Observers, however, reiterate that pedestrians in the FCT still cross expressways, regardless of their proximity to pedestrian bridges without regard for their safety.
They note that the FCT Administration (FCTA), as part of efforts to prevent accidents and deaths on expressways within the city, recently awarded contracts for the construction of six more pedestrian bridges in strategic locations across the FCT.
According to them, the bridges are to complement the existing bridges near the Mogadishu Barracks Junction and those on the Abuja-Keffi expressway, among others.
However, Mr John Ibe, a civil servant in FCT, noted that pedestrians preferred crossing the expressways without using the pedestrian bridges because most of them were impatient, especially in the early hours when they were rushing to resume work.
“Also, there are those people who are simply lazy; it is a very serious problem, seeing that lives are often lost,’’ he said.
A soldier at the Mogadishu Barracks, who preferred to be known as Bala, said that pedestrians, who refrained from using pedestrian bridge to cross expressways, were very careless and undisciplined.
He recalled that in 2011, residents who refused to use pedestrian bridges to cross roads were given light punishments like “frog jump’’ and “press-ups.’’
“These measures did not work because every day, you would find people still doing the same thing again.
“But now, an idea came that barriers should be erected near pedestrian bridges; that is helping a lot now to discourage people from crossing the road without using the bridges,’’ he said.
Irrespective of this argument, some residents observe that the locations of the bridges were faulty, insisting that they are far from the meeting points of pedestrians.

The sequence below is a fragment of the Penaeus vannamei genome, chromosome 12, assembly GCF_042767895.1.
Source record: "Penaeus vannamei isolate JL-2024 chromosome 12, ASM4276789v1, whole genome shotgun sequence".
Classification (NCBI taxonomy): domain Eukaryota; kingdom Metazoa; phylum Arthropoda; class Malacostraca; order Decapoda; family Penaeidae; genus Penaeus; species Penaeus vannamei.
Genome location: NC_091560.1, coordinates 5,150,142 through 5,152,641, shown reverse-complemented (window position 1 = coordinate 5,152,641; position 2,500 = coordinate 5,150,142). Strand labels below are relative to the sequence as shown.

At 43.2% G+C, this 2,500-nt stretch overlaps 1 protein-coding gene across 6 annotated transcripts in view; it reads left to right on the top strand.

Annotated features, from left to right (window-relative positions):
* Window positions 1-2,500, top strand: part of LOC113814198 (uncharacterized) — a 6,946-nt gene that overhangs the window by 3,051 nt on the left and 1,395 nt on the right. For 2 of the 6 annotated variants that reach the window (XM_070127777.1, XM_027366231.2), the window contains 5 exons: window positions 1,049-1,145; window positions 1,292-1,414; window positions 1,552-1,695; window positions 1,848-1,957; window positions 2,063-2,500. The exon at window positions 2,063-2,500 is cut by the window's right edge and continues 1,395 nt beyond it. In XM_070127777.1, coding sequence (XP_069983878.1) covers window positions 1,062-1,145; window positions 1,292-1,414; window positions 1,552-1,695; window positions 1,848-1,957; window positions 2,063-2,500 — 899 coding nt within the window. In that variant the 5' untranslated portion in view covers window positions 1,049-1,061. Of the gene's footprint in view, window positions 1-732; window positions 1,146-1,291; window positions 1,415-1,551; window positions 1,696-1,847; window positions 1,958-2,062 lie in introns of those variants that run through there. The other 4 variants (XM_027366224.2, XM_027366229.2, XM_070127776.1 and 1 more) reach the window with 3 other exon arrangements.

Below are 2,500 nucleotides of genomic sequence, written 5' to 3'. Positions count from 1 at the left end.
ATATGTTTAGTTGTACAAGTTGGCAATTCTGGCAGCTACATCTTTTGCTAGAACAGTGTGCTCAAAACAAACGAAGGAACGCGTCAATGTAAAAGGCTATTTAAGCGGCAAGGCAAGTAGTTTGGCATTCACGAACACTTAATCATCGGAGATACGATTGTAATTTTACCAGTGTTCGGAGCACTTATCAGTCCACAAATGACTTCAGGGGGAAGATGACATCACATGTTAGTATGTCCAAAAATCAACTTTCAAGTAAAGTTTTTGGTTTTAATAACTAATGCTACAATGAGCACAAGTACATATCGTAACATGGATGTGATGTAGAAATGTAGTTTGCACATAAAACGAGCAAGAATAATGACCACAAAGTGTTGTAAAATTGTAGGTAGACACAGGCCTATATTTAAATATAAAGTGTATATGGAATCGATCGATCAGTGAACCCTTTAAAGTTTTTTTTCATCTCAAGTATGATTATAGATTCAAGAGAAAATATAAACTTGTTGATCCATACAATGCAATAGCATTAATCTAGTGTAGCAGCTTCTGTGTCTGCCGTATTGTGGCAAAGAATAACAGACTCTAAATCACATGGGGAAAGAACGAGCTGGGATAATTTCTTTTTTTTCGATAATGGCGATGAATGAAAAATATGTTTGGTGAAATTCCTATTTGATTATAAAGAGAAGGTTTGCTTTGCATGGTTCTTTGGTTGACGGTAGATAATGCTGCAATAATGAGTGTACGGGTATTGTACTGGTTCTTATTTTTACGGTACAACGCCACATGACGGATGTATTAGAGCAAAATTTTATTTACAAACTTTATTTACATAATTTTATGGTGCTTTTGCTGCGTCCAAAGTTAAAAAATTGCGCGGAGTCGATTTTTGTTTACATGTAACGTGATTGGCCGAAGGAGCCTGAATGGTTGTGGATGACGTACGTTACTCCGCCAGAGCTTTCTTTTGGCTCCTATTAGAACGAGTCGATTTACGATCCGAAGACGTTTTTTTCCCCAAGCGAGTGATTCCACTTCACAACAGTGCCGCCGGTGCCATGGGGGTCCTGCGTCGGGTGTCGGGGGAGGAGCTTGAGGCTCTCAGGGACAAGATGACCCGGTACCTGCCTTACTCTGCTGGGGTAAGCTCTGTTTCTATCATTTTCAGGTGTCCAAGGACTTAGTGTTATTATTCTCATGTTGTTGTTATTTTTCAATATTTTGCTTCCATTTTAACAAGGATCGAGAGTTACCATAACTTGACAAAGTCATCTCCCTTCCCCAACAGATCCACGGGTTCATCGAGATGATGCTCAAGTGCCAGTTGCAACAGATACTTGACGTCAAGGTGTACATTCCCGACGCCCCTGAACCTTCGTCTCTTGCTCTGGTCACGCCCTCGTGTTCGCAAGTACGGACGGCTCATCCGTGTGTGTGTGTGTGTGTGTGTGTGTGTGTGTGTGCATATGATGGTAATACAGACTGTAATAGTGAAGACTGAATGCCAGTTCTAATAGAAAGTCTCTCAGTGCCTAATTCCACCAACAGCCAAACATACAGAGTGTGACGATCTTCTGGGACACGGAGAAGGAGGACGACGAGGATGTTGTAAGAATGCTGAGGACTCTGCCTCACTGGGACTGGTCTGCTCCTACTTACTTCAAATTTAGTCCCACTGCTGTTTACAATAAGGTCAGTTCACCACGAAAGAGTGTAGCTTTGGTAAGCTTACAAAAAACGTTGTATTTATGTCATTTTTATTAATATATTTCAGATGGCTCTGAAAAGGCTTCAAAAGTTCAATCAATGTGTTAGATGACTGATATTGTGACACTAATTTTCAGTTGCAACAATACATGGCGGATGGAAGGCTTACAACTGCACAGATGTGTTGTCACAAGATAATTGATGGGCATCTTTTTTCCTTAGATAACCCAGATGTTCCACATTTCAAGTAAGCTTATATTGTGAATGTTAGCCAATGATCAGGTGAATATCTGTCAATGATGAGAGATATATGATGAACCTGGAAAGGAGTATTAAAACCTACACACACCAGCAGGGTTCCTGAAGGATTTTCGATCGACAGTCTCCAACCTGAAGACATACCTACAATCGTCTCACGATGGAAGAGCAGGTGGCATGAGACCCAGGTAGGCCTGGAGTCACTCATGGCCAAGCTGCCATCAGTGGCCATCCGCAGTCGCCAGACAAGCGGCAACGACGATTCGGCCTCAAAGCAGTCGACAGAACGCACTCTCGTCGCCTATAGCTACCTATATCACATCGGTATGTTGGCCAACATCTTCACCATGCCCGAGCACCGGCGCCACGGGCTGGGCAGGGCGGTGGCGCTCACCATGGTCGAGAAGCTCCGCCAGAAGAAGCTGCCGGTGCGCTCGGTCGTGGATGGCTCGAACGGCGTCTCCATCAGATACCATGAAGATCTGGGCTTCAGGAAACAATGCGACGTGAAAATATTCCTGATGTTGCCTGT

“The bridges are meant to be used by pedestrians at junctions or by bus-stops when they alight from vehicles; but some of the bridges are located very far away from such places.
“When people calculate the distance they have to walk to climb the bridge, the risk to cross the road becomes an alternative,’’ Mrs Juliet Adeola, a resident in FCT, said.
Sharing similar sentiments, Ms Uzoma Anele, another FCT resident, said the time and stress involved in walking from bus stops to the bridges spurred some pedestrians’ decision to ignore the bridge and cross the expressway, irrespective of the risks involved.
In her view, Mrs Rosemary Joseph, a civil servant, said that she would not mind the location of the bridges, adding, however, that had a phobia for height.
“Since I cannot help the situation, I have no other option than ignoring pedestrian bridges while crossing highways,’’ she added.
All in all, observers insist that tangible efforts should be made to enforce traffic rules regarding the use of pedestrian bridges, adding that relevant agencies should also intensify efforts to enlighten the public on the hazards of crossing expressways without using pedestrian bridges.
They, however, reject all the reasons adduced by pedestrians for not using the bridges, insisting that there is no justification whatsoever for flouting the rules.